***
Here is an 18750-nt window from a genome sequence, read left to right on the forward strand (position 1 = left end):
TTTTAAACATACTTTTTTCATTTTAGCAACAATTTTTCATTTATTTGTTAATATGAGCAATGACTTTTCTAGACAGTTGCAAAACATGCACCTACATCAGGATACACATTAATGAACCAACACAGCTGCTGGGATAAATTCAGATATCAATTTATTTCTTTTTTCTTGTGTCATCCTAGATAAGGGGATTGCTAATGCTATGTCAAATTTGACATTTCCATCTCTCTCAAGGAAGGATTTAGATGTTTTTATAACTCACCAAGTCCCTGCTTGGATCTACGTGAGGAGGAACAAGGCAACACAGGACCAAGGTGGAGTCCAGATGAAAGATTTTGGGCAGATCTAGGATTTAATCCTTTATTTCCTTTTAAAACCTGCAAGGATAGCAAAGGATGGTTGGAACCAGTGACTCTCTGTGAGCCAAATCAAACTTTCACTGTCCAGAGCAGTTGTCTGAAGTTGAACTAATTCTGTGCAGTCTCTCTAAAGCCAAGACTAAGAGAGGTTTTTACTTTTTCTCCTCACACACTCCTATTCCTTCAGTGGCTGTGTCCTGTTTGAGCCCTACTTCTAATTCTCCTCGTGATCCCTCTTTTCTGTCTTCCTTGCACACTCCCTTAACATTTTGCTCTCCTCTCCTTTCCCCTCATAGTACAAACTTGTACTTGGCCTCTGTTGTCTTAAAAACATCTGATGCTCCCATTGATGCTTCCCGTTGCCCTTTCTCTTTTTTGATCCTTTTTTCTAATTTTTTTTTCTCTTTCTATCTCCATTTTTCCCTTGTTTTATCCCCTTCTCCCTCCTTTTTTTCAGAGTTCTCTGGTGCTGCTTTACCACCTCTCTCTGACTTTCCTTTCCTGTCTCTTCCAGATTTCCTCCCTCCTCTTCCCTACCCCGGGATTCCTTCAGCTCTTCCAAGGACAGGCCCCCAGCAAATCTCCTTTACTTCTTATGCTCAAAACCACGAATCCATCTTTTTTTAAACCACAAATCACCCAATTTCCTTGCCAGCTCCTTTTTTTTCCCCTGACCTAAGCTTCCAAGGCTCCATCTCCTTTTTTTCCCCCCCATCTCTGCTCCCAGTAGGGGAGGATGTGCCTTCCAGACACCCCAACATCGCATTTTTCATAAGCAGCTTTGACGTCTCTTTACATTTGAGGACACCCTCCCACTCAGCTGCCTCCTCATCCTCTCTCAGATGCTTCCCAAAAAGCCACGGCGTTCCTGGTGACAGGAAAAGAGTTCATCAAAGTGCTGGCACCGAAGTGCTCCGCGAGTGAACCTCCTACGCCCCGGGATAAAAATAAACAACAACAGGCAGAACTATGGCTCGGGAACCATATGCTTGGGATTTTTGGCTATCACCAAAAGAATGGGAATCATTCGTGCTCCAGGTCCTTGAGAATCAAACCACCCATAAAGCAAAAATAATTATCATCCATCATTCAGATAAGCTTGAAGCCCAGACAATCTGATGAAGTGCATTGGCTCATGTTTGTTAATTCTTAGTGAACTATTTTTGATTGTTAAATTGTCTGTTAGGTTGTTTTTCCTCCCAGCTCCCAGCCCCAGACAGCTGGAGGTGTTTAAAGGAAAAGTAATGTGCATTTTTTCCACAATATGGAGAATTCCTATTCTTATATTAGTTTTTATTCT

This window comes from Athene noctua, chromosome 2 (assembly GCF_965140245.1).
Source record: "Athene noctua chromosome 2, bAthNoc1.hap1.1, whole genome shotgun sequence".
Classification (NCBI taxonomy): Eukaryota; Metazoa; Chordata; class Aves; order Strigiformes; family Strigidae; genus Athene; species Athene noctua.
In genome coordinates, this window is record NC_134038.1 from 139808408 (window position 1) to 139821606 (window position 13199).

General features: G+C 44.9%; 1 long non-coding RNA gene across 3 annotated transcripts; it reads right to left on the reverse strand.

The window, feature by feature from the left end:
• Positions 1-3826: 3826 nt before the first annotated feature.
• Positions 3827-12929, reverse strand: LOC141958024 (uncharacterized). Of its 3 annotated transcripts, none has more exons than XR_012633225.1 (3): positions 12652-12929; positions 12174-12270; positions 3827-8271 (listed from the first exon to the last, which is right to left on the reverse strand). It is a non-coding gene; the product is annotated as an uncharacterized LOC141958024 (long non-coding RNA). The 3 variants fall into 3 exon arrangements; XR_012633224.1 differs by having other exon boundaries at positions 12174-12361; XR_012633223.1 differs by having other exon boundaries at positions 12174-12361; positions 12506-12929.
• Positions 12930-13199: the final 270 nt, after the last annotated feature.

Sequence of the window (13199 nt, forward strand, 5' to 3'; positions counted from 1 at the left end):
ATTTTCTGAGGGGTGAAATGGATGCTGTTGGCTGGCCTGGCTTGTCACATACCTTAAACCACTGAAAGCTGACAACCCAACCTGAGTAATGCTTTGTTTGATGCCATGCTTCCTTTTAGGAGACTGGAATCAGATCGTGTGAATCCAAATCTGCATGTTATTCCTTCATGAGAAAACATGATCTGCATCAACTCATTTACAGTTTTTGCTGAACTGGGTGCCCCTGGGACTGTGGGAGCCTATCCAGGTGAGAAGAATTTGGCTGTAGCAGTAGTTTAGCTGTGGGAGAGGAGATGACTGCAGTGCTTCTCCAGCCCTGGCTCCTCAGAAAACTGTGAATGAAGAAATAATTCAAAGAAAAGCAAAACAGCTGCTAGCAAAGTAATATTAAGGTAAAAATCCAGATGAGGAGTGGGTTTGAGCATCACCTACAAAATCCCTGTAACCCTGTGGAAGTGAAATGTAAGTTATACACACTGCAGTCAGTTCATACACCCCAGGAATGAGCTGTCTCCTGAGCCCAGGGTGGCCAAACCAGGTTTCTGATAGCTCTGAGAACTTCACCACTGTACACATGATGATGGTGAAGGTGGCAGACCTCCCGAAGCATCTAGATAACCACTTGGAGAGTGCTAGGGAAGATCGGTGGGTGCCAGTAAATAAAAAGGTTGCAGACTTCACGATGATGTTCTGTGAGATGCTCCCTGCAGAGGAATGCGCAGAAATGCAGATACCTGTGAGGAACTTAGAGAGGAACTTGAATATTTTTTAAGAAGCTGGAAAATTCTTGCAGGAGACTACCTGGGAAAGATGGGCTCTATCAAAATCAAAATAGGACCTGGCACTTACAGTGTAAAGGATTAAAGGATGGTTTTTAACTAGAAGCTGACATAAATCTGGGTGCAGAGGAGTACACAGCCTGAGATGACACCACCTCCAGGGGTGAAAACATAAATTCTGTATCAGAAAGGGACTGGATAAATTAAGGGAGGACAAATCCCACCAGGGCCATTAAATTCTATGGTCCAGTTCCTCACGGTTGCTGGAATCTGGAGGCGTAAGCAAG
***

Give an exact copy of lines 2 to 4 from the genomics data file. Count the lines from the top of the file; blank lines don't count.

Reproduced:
TTTTAAACATACTTTTTTCATTTTAGCAACAATTTTTCATTTATTTGTTAATATGAGCAATGACTTTTCTAGACAGTTGCAAAACATGCACCTACATCAGGATACACATTAATGAACCAACACAGCTGCTGGGATAAATTCAGATATCAATTTATTTCTTTTTTCTTGTGTCATCCTAGATAAGGGGATTGCTAATGCTATGTCAAATTTGACATTTCCATCTCTCTCAAGGAAGGATTTAGATGTTTTTATAACTCACCAAGTCCCTGCTTGGATCTACGTGAGGAGGAACAAGGCAACACAGGACCAAGGTGGAGTCCAGATGAAAGATTTTGGGCAGATCTAGGATTTAATCCTTTATTTCCTTTTAAAACCTGCAAGGATAGCAAAGGATGGTTGGAACCAGTGACTCTCTGTGAGCCAAATCAAACTTTCACTGTCCAGAGCAGTTGTCTGAAGTTGAACTAATTCTGTGCAGTCTCTCTAAAGCCAAGACTAAGAGAGGTTTTTACTTTTTCTCCTCACACACTCCTATTCCTTCAGTGGCTGTGTCCTGTTTGAGCCCTACTTCTAATTCTCCTCGTGATCCCTCTTTTCTGTCTTCCTTGCACACTCCCTTAACATTTTGCTCTCCTCTCCTTTCCCCTCATAGTACAAACTTGTACTTGGCCTCTGTTGTCTTAAAAACATCTGATGCTCCCATTGATGCTTCCCGTTGCCCTTTCTCTTTTTTGATCCTTTTTTCTAATTTTTTTTTCTCTTTCTATCTCCATTTTTCCCTTGTTTTATCCCCTTCTCCCTCCTTTTTTTCAGAGTTCTCTGGTGCTGCTTTACCACCTCTCTCTGACTTTCCTTTCCTGTCTCTTCCAGATTTCCTCCCTCCTCTTCCCTACCCCGGGATTCCTTCAGCTCTTCCAAGGACAGGCCCCCAGCAAATCTCCTTTACTTCTTATGCTCAAAACCACGAATCCATCTTTTTTTAAACCACAAATCACCCAATTTCCTTGCCAGCTCCTTTTTTTTCCCCTGACCTAAGCTTCCAAGGCTCCATCTCCTTTTTTTCCCCCCCATCTCTGCTCCCAGTAGGGGAGGATGTGCCTTCCAGACACCCCAACATCGCATTTTTCATAAGCAGCTTTGACGTCTCTTTACATTTGAGGACACCCTCCCACTCAGCTGCCTCCTCATCCTCTCTCAGATGCTTCCCAAAAAGCCACGGCGTTCCTGGTGACAGGAAAAGAGTTCATCAAAGTGCTGGCACCGAAGTGCTCCGCGAGTGAACCTCCTACGCCCCGGGATAAAAATAAACAACAACAGGCAGAACTATGGCTCGGGAACCATATGCTTGGGATTTTTGGCTATCACCAAAAGAATGGGAATCATTCGTGCTCCAGGTCCTTGAGAATCAAACCACCCATAAAGCAAAAATAATTATCATCCATCATTCAGATAAGCTTGAAGCCCAGACAATCTGATGAAGTGCATTGGCTCATGTTTGTTAATTCTTAGTGAACTATTTTTGATTGTTAAATTGTCTGTTAGGTTGTTTTTCCTCCCAGCTCCCAGCCCCAGACAGCTGGAGGTGTTTAAAGGAAAAGTAATGTGCATTTTTTCCACAATATGGAGAATTCCTATTCTTATATTAGTTTTTATTCT

This window comes from Athene noctua, chromosome 2 (assembly GCF_965140245.1).
Source record: "Athene noctua chromosome 2, bAthNoc1.hap1.1, whole genome shotgun sequence".